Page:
Clearly, the best possible outcome is a TPR of 100% and an FPR of 0%. By contrast, consider a tool that would simply guess uniformly at random in each case whether a vulnerability is present or not: Such a tool would be expected to achieve a TPR of about 50% and an FPR of about 50%. In the same vein, a tool that would always guess that a vulnerability is present would achieve 100% true positives and 100% false positives, while a tool that would always guess that there is no vulnerability would achieve 0% true positives and 0% false positives. Obviously, none of these tools would be of any use (see the OWASP Benchmark Project for further details).
In order to assess where current tools stand, the OWASP Benchmark developers have published a comparison chart for various open-source and commercial SAST tools, such as Veracode, Checkmarx, Fortify, and Coverity (see Figure 1). In the same manner as seen everywhere else, we bluntly added our results to this chart for direct comparison.
Figure 1: Comparison of our results to other vendors
RIPS Results on OWASP Benchmark
Notwithstanding everything that’s been said above about benchmark suites, our customers often ask us how we perform on that benchmark, or test it on their own with a free trial. So how well does RIPS perform on the OWASP Benchmark?
RIPS is able to achieve a true positive rate of 100% and a false positive rate of 0%.
As with any other project, running RIPS on the OWASP Benchmark is as simple as hitting the Start Analysis button; no special configuration, as with some other vulnerability detection tools, is required. Each OWASP test case is a self-contained, fully runnable Java Servlet that may or may not be actually exploitable. Many of the test cases are intentionally hard from a static analysis perspective: Among other things, they require a highly accurate interprocedural analysis, a precise type inference mechanism, modeling internal methods of the standard library, or detecting semantically unreachable code. Support for third-party frameworks such as Spring is also required. Fortunately, our language-specific Java engine already supported all of those things. In the following, we would like to share our journey of what still needed improvement.
Achieving 100% True Positives
In our first run out-of-the-box, about 90% of the vulnerable test cases were flagged as vulnerable. Some of the actual vulnerabilities that were not reported could be simply fixed by improving our language-specific analysis model. An actual new feature was needed to correctly process values read from configuration files: Consider the code fragment in Listing 1, an excerpt from a test case that contains an actual vulnerability in the category Weak Hash.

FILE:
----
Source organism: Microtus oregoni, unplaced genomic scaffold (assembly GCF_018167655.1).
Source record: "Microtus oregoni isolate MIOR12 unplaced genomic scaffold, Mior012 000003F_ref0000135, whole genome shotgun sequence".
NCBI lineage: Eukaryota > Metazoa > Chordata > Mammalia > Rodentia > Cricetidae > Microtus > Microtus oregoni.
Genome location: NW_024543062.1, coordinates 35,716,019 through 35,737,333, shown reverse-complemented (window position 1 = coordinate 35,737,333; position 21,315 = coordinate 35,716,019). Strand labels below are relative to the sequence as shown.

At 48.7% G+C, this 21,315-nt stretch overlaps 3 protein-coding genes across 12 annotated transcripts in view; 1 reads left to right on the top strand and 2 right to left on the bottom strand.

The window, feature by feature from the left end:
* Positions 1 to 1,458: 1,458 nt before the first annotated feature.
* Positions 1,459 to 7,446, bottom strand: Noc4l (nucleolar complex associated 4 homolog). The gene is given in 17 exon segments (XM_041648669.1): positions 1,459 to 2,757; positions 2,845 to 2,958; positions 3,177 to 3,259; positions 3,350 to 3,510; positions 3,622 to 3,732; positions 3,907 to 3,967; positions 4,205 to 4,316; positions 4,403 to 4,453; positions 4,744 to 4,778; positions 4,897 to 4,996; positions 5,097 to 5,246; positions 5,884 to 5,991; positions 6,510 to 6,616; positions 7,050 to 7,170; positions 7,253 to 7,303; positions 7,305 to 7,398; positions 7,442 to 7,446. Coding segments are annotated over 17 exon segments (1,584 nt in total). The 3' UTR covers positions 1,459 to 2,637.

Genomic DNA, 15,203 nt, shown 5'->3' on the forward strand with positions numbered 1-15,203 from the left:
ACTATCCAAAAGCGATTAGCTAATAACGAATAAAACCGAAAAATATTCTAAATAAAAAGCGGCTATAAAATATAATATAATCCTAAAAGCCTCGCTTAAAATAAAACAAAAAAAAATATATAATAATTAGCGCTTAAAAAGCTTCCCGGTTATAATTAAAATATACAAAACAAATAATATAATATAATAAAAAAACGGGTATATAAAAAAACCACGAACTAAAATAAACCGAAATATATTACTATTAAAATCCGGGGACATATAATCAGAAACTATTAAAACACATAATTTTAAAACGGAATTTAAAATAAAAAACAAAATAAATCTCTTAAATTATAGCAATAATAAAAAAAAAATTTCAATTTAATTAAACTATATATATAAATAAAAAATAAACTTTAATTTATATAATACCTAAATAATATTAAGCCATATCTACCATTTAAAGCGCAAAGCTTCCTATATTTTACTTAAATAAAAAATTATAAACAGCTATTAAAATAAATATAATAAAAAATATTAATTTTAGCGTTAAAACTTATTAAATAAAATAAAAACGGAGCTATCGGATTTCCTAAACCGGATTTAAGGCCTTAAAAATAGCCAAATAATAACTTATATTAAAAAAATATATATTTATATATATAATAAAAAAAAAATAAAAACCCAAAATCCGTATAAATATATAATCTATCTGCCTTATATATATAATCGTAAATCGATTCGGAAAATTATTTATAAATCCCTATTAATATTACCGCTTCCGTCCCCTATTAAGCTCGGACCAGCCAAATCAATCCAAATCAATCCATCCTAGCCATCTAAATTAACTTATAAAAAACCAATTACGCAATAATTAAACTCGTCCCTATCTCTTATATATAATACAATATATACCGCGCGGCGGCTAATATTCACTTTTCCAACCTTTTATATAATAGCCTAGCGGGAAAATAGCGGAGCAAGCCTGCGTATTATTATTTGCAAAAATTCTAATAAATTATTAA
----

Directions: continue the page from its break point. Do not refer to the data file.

Listing 1: Weak Hash vulnerability in the OWASP Benchmark (test #2677)
In the code snippet in Listing 1, an input string is to be hashed. The
hash algorithm to be used is read from the configuration file
benchmark.properties. If that file cannot be found or does not
contain a configuration value named
hashAlg1, the algorithm SHA512 is
used as a fallback: SHA512 may be considered as safe, such that no
vulnerability should be raised due to the fallback value. However, the
OWASP Benchmark does come with a file
benchmark.properties, and this
configuration file does specify a value for the key
shown in Listing 2.
Listing 2: Excerpt from the file
As can be seen, MD5 is used as a hash algorithm in this concrete case:
That is, while the Java code does not exhibit a Weak Hash
vulnerability by itself, it is vulnerable in the context it is
executed in due to the presence of the configuration file and its
contents. This file also contains other configuration values (e.g.,
encryption algorithms) and is used in a variety of test cases
throughout the OWASP Benchmark. In order to properly find these
vulnerabilities, our static analysis engine needed the ability to
discover and read configuration files via
Our engine can now successfully discover the corresponding
file, parse it, store the configuration values, use that information
during analysis of the subsequent code, and eventually raise an alarm
Having improved our engine as described, the next run of our engine now showed a true positive rate of 100%. The fact that we were able to achieve a TPR of 100% with relative ease (something that most other SAST products did not manage to do) underlines the completeness and precision of our algorithms.
Achieving 0% False Positives
In our first run out-of-the-box, about 30% of the non-vulnerable test cases were flagged as vulnerable. A closer look at these false positives revealed that each case was due to one of three reasons: Vulnerabilities present in semantically unreachable code, overtainting of collections, and encryption algorithms questionably considered as secure by the benchmark itself.
Of the 30% false positives, almost half were due to vulnerabilities triggered by code that is semantically unreachable: Consider the example in Listing 3.
Listing 3: False Command Injection vulnerability (test case #90)
Here, the variable
param contains some
attacker-controllable input. Under certain circumstances, the variable
param is assigned to the variable
bar, which is then in turn used
to execute a system command. However, the
circumstances under which this happens never occur, because the
bar is unreachable: Due to
the arithmetic computation, the then-branch of the
if-statement is always chosen, while the else-branch is never
The precise code simulation implemented by our engine correctly performs the arithmetic computation in Listing 3. Nevertheless, so far this information was not used to prune unreachable branches with respect to the propagation of tainted values, and, hence, a vulnerability was raised in these cases, even though none exists. We improved our engine by disregarding taints that flow through unreachable code. Thereby, we were able to reduce the false positives from about 30% to about 17%.